The latter is located just outside of Suđurađ, on the right side of the road, as you head towards the field of Šipan. In the past couple of years it has been under restoration. Some century long rainwater leaks have damaged the beautiful wall paintings behind the altar, and now the complete stone walls, as well as the church hall inside are being repaired and restorated. You can't fail to notice the unusual style of this church, built in the shape of a cross, with the characteristic church bell on the top, yet the high massive stone walls betray its former purpose as a fortress. It was equipped with technology designed to prevent the attacking pirates from breaking into the church: at the main entrance there are holes on the sides and at the top. From there spears have been pointed towards the invaders and hot olive oil has been spilled upon them.
Facade of the church of the Holy Spirit. On the side is visible the scaffold from today's restoration works.
The entrance of the church of the Holy Spirit. Visible are the holes through which weapons have been pointed out towards the invaders. From the roof top hot olive oil has been spilled upon the pirates who were trying to break in.
The field of Šipan represents the flat inland surrounded by hills. The main road passes through the whole field reaching the other modern settlement called Šipanska Luka (translated as Šipan's port). As you walk or ride down that road you will pass wine yards, olive gardens and old carob trees, remains of renaissance villas and abandoned farm land.
Just outside of Suđurađ, in the field of Šipan is the summer villa of the Sorkočević family, built in the 16. century. The family origins are traced back to a 13th century Albania. In the Ragusa Republic they gained the nobleman status after importing sorghum at a time of femine and thus helped save Ragusa's suffering population. The Sorkočević grew in numerous family branches, and their members were known diplomats and musicians.
Known as Villa Beccadelli, the archbishop's residence was built in 14th century to accommodate Ragusa's archbishops. They were never Ragusans and were changed frequently to avoid building up of powerful circles and connections that could induce corruption. The known Italian humanist and writer Lodovico Beccadelli lived here for 5 years as the archbishop of Ragusa in the 16th century. Beccadelli was a great admirer of Michelangelo's art that was celebrated in Pellegrino Brocardo's frieze works in the archbishop's residence on Šipan.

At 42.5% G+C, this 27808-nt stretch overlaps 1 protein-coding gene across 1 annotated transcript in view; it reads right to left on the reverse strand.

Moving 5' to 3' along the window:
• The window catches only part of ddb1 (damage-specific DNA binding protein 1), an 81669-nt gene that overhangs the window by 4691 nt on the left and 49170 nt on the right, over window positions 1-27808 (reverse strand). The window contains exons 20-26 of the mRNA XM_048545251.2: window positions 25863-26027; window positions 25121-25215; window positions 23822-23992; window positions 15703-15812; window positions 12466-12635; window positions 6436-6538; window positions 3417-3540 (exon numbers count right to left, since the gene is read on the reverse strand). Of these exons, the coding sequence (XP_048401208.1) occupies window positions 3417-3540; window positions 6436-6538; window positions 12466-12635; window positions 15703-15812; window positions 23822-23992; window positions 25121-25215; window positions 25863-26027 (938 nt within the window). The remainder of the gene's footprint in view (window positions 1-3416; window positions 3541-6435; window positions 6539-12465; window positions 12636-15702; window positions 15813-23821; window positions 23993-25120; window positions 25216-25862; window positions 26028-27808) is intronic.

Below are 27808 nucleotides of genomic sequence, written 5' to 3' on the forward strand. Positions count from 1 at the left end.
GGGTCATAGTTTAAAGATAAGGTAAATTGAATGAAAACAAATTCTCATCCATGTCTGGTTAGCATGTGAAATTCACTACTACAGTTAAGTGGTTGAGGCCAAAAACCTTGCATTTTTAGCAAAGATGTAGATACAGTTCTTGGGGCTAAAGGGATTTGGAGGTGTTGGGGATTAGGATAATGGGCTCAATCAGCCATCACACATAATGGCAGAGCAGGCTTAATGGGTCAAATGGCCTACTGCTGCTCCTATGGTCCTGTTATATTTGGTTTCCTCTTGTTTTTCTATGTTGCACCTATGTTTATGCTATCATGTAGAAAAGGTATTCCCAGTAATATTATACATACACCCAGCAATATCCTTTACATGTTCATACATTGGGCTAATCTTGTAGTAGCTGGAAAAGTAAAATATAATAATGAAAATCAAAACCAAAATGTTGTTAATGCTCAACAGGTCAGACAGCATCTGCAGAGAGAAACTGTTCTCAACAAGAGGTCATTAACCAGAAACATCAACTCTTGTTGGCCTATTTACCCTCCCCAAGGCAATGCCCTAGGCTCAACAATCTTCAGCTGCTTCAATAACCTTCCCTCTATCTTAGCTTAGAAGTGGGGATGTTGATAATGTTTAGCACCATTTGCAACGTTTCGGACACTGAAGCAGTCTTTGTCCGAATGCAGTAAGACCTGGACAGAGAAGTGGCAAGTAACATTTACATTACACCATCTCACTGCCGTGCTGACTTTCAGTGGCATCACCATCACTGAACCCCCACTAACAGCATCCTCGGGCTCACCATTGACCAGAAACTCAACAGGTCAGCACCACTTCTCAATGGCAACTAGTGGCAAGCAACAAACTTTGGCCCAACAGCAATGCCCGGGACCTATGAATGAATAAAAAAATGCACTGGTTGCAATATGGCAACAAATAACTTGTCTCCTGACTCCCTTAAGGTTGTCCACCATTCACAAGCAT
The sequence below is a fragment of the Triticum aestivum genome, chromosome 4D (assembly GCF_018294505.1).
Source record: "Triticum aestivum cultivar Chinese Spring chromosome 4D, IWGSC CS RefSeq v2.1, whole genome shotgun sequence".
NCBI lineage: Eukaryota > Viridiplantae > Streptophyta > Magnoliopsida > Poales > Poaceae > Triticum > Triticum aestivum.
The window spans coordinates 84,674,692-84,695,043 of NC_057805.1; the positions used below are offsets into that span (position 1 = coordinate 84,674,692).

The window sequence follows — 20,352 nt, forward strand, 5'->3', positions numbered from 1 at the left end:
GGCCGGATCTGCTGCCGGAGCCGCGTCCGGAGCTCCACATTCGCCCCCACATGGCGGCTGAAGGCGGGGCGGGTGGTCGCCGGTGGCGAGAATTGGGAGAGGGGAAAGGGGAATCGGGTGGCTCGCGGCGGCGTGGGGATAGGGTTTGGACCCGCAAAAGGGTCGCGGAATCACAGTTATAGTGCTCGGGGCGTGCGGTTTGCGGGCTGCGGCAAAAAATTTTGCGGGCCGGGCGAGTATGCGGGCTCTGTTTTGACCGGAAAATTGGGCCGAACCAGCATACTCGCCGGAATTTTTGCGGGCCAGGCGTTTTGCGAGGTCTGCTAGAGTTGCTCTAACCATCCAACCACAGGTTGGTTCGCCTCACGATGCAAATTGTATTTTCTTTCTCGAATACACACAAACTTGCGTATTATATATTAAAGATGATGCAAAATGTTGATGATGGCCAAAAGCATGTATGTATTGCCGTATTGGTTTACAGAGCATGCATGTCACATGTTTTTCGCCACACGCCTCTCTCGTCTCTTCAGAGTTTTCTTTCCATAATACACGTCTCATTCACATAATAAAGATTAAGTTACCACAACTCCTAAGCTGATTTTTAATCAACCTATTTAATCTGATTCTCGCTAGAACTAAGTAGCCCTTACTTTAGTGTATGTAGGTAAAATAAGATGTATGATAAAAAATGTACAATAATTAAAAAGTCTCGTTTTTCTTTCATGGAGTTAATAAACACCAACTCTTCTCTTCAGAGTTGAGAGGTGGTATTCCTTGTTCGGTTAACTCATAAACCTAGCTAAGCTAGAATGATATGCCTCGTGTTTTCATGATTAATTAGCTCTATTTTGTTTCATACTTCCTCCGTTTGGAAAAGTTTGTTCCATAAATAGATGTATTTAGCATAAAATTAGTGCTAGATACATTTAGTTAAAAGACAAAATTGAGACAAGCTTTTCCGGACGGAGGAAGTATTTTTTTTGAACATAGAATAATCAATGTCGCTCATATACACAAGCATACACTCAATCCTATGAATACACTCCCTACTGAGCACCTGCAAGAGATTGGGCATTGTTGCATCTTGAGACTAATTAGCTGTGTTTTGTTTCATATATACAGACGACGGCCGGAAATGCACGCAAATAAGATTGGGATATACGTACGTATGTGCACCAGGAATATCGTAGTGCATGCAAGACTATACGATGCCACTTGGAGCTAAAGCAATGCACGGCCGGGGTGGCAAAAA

The house of Federiko Glavić resembles to renaissance villas of Dubrovnik, but it was built in 1898. Federiko Glavic was a shipowner and was among the founders of today's shipping agency “Atlantska plovidba” from Dubrovnik.
In the past the field of Šipan has been the pride of the islanders and besides fishing was their main source of food. The soil is fertile, and the natural water spring provides enough water for the plants. People used to grow all sorts of local fruits and vegetables: potatoes, cabbage, figs, tomatoes etc. Šipan was famous for its high quality wines and the olive oil. Our relative Mato Goravica recently re-established his family tradition of wine production. His wine yards are in the field of Šipan, right across the olive processing facility where today the olive oil from local farmers is produced.
Production of olive oil is still favored on Šipan. No wonder we are in the Guiness book of records for having the highest number of olive trees per capita, even if the population has been in decline in the past couple of years. The olive oil from Šipan is of a superb quality and has been praised on many local and international fairs. Like everyone else on Šipan, our family too has our own olive gardens, by the long vanished settlement of Pakljena and in the field of Šipan, where we enjoy working after the summer tourist season ends.
Velji Vrh (The High Peak)
This is the highest peak on Šipan, located in the north-west from Šipanska Luka. You can spot it on your right as you enter Šipanska Luka from the field of Šipan, with the big antennas installed on the top. Velji Vrh is 243 meters above sea level and reveals a fabulous panoramic view towards the mainland, other islands around Šipan, even Mljet, Šipanska Luka and the field of Šipan.
Impressive antennas mounted on Velji Vrh.
View from Velji Vrh towards the gulf of Šipanska Luka.
Šipanska Luka as seen from Velji Vrh.
Šipan's archipelago of small islands.
The road and then the path to Velji Vrh is signposted and passes through olive trees and gardens, old stone houses and patches of medicinal local herbs along the road. Honestly, it is like a fairy tale, unmissable!
Šipanska Luka translates as the Port of Šipan, even though today the main port is in Suđurađ. Watching the sunset in one of the small restaurants at the shore upon a glass of wine can be one of the most romantic experiences one can imagine.
The place has been primarily a fishermen's home, and now with the global decline in the catch fishing is becoming less popular while tourism is of a growing significance for the local economy.
In the small park there is a centuries old plane tree, palm trees, oleanders and hydrangeas, as well as exciting playing structures for children. In August every year here are projected the creations of our youngest artists, the children from the Summer School of Cinema, as well as other Croatian independent films.
More details about the Summer School of Cinema and this year's program can be found here.
This page was created with the kind help of Marija Goravica from Šipan island, a licensed tour guide for Dubrovnik with interest in Šipan's history.